Pigmentation occurs when a variety of factors cause melanocytes in the deep cell layers to produce melanin, the dark colouration on your skin. Factors such as sun exposure, hormones and scarring are all associated with the formation of hyperpigmentation.

UV rays stimulate the melanocytes to produce melanin, giving the skin a natural sun protection. Burns, eczema, acne or psoriasis can all cause post-inflammatory scarring. This is occurs when the area around the wound darkens as the healing process is taking place usually due to sun exposure. Hormones, especially during pregnancy or when taking birth control, can make you more photosensitive meaning that you react to the sun more than you normally would. Hormonal produced melasma is a pigmentation disorder often experienced during summer pregnancies. The more common term for this is the “mask of pregnancy”.

What types of treatments can I have to get rid of the pigmentation?

There are a variety of treatments that will help take care of all types of pigmentation. A course of chemical peels will help to renew the basal cell layers (where the melanin is formed) and will over time greatly reduce the appearance of the pigmentation in the skin.

Photorejuventation treatments using VPL + RF are also very effective. The Variable Pulsed Light will target the dark colouration of the pigmentation, and destroy the responsible cells while the Radio Frequency will help to target the source of the pigmentation, without heating the surrounding skin. By combining the two frequencies, we are able to target the pigmentation more effectively without the usual side effects.

Various types of facials such as microdermabrasion and hydradermabrasion can also be effective, especially for acne scarring. When combined with a medium strength glycolic peel, a microdermabrasion can help to deeply exfoliate the top layers of skin, resulting in a faster cell turnover. This helps heal the scarring faster than it could by itself.

What can I do at home?

By using various serums before and after treatments, you can help yourself to get much better results in fewer sessions. Vitamin C (ascorbic acid) works as a lightener and brightener for your skin as well as a mild tyrosinase inhibitor. Tyrosinase is the enzyme which controls the rate at which melanin is produced. When this enzyme is inhibited, the rate is zero; therefore no melanin can be produced. The main effect of Vitamin C is to lighten the pigmentation so that when you do have the treatment, so it will be easier and quicker to treat. A very successful serum is Aspect Dr™ Active C Serum. This serum uses an oil soluble form of ascorbic acid called tetrahexyldecyl ascorbate, which is more easily absorbed into the deep layers of the epidermis. It is also pH neutral, so will not irritate the skin.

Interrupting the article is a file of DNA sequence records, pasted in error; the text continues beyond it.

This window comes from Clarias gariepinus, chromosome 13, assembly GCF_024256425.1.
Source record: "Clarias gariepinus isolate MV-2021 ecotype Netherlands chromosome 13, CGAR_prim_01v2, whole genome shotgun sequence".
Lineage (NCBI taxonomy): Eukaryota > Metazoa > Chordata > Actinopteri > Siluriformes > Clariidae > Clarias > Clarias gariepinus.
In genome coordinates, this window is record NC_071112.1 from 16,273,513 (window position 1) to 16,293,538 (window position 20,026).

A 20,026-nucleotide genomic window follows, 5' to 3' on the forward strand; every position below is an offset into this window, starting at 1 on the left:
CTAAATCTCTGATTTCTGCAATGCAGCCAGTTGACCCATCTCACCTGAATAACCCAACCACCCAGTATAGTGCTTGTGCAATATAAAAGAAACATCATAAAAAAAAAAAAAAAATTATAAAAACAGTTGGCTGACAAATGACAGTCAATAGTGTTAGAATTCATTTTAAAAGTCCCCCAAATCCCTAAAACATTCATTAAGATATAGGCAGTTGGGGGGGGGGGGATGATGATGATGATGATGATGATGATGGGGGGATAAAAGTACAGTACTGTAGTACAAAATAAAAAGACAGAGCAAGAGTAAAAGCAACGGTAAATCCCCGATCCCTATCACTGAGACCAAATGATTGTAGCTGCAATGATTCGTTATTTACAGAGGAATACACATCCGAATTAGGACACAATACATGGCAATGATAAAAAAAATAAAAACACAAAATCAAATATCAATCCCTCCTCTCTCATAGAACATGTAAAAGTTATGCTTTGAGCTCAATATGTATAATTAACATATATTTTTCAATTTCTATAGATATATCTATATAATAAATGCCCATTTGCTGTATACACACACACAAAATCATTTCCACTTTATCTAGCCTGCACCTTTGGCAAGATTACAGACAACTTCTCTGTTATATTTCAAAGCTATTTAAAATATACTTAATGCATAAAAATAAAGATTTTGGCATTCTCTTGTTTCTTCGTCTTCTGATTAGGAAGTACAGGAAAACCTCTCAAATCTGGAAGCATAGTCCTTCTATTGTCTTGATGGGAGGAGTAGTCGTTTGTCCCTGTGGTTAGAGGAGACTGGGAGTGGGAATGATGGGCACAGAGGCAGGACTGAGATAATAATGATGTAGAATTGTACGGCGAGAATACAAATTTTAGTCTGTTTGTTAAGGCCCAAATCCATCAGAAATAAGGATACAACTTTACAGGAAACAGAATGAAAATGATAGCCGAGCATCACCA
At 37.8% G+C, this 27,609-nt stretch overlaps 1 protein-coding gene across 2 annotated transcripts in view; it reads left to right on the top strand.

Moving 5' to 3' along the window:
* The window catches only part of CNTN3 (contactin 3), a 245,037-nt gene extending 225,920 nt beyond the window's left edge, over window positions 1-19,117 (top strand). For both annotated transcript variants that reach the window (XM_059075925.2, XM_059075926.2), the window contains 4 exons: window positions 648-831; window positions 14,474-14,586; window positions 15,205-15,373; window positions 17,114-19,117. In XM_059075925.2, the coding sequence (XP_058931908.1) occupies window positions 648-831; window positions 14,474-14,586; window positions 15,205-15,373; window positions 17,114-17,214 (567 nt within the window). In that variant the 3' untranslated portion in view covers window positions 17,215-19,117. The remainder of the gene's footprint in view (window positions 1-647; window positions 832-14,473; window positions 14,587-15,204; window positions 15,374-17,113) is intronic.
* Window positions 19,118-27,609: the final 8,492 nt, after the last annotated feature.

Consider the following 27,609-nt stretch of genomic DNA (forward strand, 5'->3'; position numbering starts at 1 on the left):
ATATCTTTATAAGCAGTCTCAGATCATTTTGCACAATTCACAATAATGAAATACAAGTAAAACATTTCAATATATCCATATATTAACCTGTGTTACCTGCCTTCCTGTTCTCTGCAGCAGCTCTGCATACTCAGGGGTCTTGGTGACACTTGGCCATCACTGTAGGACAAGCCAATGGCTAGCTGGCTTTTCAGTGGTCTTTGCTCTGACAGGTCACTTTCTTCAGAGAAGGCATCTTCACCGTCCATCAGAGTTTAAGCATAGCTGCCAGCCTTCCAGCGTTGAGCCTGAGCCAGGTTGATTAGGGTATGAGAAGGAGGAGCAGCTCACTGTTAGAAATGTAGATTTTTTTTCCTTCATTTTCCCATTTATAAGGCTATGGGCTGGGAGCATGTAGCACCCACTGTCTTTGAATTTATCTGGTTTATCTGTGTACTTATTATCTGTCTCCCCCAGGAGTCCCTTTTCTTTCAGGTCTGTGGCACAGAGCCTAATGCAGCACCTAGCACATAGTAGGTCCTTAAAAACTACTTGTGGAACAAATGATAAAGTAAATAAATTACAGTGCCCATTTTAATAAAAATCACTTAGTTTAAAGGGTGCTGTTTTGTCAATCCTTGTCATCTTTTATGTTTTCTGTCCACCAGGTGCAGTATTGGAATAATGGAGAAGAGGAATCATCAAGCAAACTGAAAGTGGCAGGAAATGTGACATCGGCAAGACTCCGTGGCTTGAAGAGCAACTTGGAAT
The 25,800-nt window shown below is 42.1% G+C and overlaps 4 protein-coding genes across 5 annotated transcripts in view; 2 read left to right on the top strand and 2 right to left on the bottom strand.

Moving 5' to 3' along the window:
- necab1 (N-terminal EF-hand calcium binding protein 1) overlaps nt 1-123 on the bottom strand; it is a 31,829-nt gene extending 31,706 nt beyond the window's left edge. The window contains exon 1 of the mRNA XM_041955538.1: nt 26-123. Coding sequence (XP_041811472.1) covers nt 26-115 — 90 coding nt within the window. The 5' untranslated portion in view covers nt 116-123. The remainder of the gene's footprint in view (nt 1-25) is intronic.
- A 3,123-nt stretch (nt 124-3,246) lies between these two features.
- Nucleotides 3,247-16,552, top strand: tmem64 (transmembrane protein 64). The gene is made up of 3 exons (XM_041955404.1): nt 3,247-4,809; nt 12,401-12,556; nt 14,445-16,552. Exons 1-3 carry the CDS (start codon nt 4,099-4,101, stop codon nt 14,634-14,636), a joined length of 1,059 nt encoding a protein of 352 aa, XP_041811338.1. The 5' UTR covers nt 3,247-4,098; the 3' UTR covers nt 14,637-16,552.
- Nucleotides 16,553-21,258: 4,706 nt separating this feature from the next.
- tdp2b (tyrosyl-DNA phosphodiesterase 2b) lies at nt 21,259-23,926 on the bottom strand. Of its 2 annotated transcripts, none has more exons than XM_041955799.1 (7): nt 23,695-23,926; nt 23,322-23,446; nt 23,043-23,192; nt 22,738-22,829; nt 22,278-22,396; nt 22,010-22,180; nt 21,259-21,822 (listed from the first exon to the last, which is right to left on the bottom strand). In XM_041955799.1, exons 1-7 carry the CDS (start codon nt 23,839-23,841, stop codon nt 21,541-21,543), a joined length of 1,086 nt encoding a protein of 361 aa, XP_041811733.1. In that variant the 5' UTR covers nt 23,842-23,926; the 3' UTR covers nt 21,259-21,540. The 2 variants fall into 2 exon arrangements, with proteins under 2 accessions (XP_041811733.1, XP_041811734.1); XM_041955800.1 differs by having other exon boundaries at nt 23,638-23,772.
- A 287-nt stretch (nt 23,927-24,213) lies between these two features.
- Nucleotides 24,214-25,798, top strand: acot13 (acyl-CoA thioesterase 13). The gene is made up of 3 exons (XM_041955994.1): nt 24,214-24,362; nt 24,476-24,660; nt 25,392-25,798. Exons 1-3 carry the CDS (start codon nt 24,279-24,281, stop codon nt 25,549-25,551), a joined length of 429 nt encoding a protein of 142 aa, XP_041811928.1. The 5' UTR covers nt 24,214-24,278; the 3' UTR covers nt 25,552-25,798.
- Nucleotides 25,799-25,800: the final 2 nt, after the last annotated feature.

Serums that are directed at preventing pigmentation have a strong tyrosinase inhibitor. As mentioned before, this stops melanin being produced. This is a perfect serum to use before and after treatments, as it will prolong the results of your treatments, meaning fewer treatments in the long run. An effective serum is Aspect Dr™ Complete Pigment Serum. This serum contains Rumex Occidentalis, a strong tyrosinase inhibitor.

When combining the vitamin C and a potent tyrosinase inhibitor, you will see the lightening of pigmentation as well as the inhibition of the pigmentation forming.

You should ALWAYS use a broad spectrum sun block, even during the winter months. Reapplying this twice a day is the most effective way to help block out harmful sun which causes the pigmentation.

When and how should I use the serums?

For at least 2 weeks prior to any treatment, you should definitely be using Vitamin C morning and evening. This will help to lighten the pigmentation, making the treatment more effective. Using the tyrosinase inhibitor alongside the vitamin C will help to stop the formation of more pigment, also making the treatment more effective as it is only treating what is there, and not what is forming deep in the basal cell layer.

Once you have had the treatment, you should continue using both the vitamin C and the tyrosinase inhibitor. The inhibitor is the most important as you want to prevent the formation of new pigmentation in order to prolong the effects of your treatments. These serums can be used separately or together. If using separately, it is best to use the vitamin C in the morning, then the tyrosinase inhibitor in the evening. If using together, cocktail a mixture of the two serums on your fingertips, then apply to the face as normal. This can be done twice a day.

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